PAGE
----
|image from http://www.deliciousmagazine.co.uk|
You may have heard the current suggestion for healthy eating--it's all over the news, magazines, books, and popular TV shows: Eat fresh, local produce and buy in season! How easy or how difficult is this for the general public? I will use myself as an example: a college student with no income other than what the government generously provides or the loans that I take out... As I have mentioned before, my grocery budget is $50 a week...and someone who does not live close to a farmer's market. The nearest farmer's market is in Lewisville--roughly a 20-30 minute drive depending on the time of day. It is not a convenient distance for me, although it is probably the best source of local fresh produce. I do the bulk of my shopping at Kroger which is a 5 minute drive from my apartment and has nicer produce than Wal-Mart in my opinion. Think about where you shop for produce. Do they have a good selection? Do the fruits and veggies seem fresh? How often do you pay attention to where that piece of produce came from? If the produce did not come from the state you live in, or even the country you live in--it is not local!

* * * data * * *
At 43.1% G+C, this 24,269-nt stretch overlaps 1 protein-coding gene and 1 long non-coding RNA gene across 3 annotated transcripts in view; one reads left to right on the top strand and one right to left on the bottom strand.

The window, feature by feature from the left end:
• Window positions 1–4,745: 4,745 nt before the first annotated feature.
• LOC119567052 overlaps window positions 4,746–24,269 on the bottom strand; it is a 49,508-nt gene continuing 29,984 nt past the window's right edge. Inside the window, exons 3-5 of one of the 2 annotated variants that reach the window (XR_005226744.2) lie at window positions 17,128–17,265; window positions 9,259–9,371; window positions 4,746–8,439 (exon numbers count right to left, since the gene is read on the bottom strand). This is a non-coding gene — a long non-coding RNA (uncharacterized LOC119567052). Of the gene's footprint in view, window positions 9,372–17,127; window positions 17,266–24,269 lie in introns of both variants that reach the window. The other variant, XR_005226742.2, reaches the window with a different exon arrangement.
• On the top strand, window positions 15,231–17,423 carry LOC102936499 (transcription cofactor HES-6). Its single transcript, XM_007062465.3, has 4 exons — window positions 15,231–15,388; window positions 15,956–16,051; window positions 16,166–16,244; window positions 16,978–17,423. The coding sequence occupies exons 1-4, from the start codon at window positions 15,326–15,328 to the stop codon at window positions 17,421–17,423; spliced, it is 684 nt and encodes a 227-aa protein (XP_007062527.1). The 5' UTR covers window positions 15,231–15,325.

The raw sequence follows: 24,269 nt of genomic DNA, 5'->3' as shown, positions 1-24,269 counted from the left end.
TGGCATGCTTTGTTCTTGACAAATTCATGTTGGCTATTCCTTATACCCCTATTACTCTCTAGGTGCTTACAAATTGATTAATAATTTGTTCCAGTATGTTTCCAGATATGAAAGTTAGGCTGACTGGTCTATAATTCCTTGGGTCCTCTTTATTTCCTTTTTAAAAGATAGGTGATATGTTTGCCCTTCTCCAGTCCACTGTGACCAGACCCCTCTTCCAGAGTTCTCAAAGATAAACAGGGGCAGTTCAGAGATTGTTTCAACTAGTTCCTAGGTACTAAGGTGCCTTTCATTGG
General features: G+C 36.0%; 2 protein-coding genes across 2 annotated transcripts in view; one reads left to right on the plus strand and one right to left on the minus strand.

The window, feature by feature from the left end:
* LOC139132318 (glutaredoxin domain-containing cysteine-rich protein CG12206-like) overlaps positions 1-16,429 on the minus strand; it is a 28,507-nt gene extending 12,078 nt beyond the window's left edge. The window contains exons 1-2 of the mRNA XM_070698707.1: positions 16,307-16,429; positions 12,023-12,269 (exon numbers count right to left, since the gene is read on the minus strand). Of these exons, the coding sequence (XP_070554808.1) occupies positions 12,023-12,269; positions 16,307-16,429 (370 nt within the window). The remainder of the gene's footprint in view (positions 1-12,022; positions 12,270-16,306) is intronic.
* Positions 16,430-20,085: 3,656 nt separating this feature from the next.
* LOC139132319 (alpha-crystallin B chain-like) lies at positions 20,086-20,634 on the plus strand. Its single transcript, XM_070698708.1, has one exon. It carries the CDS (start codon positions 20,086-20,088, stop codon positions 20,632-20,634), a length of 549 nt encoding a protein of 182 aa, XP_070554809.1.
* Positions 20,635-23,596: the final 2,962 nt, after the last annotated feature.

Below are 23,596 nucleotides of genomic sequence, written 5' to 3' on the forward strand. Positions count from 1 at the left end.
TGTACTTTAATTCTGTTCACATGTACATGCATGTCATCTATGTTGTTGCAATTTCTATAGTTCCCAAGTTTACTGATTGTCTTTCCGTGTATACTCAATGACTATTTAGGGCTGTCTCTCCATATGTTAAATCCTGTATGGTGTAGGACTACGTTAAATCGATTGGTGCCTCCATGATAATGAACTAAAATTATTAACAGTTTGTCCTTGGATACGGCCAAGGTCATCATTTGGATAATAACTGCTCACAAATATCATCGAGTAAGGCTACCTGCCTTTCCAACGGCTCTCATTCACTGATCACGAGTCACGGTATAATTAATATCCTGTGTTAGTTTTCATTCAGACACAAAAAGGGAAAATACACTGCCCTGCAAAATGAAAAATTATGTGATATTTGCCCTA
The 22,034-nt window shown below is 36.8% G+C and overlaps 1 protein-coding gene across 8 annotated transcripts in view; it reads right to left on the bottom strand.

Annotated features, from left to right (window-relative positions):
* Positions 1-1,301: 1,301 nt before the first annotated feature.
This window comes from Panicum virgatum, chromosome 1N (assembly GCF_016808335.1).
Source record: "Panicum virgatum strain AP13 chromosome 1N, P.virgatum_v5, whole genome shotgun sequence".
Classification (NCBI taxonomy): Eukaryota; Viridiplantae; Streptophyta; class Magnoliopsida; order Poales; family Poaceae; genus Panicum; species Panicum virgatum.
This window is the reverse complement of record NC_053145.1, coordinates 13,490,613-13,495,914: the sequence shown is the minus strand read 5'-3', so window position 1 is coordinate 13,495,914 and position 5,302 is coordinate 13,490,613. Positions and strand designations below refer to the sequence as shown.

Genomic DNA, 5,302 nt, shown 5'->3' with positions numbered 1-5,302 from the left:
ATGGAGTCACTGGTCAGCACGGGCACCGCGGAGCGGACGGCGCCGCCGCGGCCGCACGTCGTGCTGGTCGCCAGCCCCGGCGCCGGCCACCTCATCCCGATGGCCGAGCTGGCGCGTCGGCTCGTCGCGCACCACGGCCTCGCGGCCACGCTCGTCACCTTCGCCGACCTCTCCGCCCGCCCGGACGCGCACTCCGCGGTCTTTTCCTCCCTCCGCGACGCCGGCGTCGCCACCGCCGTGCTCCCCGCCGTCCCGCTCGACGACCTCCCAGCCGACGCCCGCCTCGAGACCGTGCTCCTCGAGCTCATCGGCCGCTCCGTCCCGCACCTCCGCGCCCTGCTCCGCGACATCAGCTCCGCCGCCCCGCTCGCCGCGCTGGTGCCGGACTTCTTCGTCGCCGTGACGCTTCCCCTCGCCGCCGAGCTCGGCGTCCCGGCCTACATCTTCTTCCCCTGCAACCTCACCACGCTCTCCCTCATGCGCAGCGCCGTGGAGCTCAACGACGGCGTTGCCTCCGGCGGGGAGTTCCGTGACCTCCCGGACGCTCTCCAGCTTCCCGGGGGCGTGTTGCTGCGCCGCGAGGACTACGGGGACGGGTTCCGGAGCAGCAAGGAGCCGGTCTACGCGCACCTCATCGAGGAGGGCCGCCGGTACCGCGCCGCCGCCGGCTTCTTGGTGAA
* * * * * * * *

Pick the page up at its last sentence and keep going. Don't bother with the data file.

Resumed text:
Does this mean that you can't have fruits and vegetables unless they come from a local source? Of course you can have them! I'm not a Produce Nazi! The whole idea of buying local is to reduce the transit time that produce undergoes from the farm to your plate and to support small farmers in your area. If you would like to learn more about the impacts of buying local visit www.sustainabletable.org and search: why buy local? Knowing where your food comes from, how it is produced and most important--what is in it--is crucial in improving yours and your family's health. Trust that nature got it right with fruits and vegetables, and do not trust that food companies and food scientists know what is best for your health. This is the change I would like to see and be a part of! The end of food ignorance and blind trust! Oops...starting to get preachy...
Let's talk about seasonality! The winter season is between December and February, and you may notice a price difference in certain produce now compared to the summer or spring months. Check the price of berries right now...outrageous! That's because they are not in season and are not as readily available. Chances are they won't be at their best when it comes to nutritional value. Now, look at the abundance of winter produce such as sweet potatoes, winter squash, winter citrus fruits, pears, and green leafy vegetables. The produce in season should be lower in price, fresher, and more abundant. As my new year's gift to you, my wonderful reader, I have made a list of common (and not so common) fruits and vegetables and when they are in season. You can find this list on the right side of my blog page--just click the link. Print it out and keep it with you when you go shopping.
|image from http://www.thriftyfun.com|